CHICAGO — Last October the Greater Humboldt Park Community of Wellness, a coalition of health-related groups here, released a report titled “A Call To Action: Regarding HIV/AIDS Among Illinois’ Latino Communities” that investigated the community’s current response to the disease.
The group hopes to raise awareness about HIV/AIDS and is calling on community residents and civic leaders to respond to the problem of inadequate funding of the fight against the epidemic in Latino communities in Illinois.
The report says that, nationally, the disease shows no signs of abating. From 1999 to 2001, new HIV infection rates among Latinos increased by 26 percent in the 29 states that confidentially report HIV diagnoses. They reported that the number of Latinos living with AIDS increases by more than 300 every year.
Juana Ballesteros is director of the Humboldt Park group and author of the report. She has also done clinical research with women who are pregnant and HIV-positive.
“You cannot stereotype HIV/AIDS,” Ballesteros said. “It’s not a disease of sex workers, drug users or of gay men.” She said the women she has worked with, most of them African American, are “everyday women who have families and 9-to-5 jobs.”
“They have the right to have families and children who are HIV-negative,” she added.
Ballesteros said over 50 percent of persons who are newly diagnosed as HIV-positive in the U.S. today are African American.
“The purpose of the report is because we know that it’s an epidemic in the Latino community locally and nationally,” she said. “And in the Latino community it is such a stigmatized disease that we can’t even openly discuss it on our own.”
The report identifies four specific actions that government officials, public health groups, service organizations, community members, the media, and individuals and families impacted by HIV/AIDS must consider.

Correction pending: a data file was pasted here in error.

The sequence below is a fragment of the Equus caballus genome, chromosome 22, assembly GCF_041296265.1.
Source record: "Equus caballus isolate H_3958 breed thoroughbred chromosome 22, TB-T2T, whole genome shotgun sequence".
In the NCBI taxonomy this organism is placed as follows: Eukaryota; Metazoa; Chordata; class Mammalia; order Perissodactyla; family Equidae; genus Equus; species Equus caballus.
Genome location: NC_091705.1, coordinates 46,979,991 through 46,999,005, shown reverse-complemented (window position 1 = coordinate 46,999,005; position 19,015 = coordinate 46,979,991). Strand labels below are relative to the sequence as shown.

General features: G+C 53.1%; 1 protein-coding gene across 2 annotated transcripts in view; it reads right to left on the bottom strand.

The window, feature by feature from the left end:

HIV/AIDS awareness, involvement and the visibility of the disease should be increased in the community, says the report. In addition, the report recommends that educational forums be held at all levels to make the community aware of various health-related resources for combating the disease.
Supporting existing community Latino organizations with technical assistance in order to strengthen their work is also recommended.
More funding with larger and multi-year grants, instead of small, annual ones, is also needed in order to increase activities that respond to fighting HIV/AIDS.
Finally, political involvement and active advocacy on the local, state and federal levels that inform elected officials about the factors fueling HIV/AIDS among Latinos and others must be heightened, says the document.
“Elected officials need to be more involved,” said Ballesteros.
Ballesteros said the work is not easy and more prevention messages are crucial including advocacy and funding toward curbing the disease. “This has to go beyond just calling your representatives, people need to work together on all levels with services that already exist in the community.”
This work cannot just be done by the medical community, she said. “The public and private sectors can and must do more to address HIV/AIDS in our community.”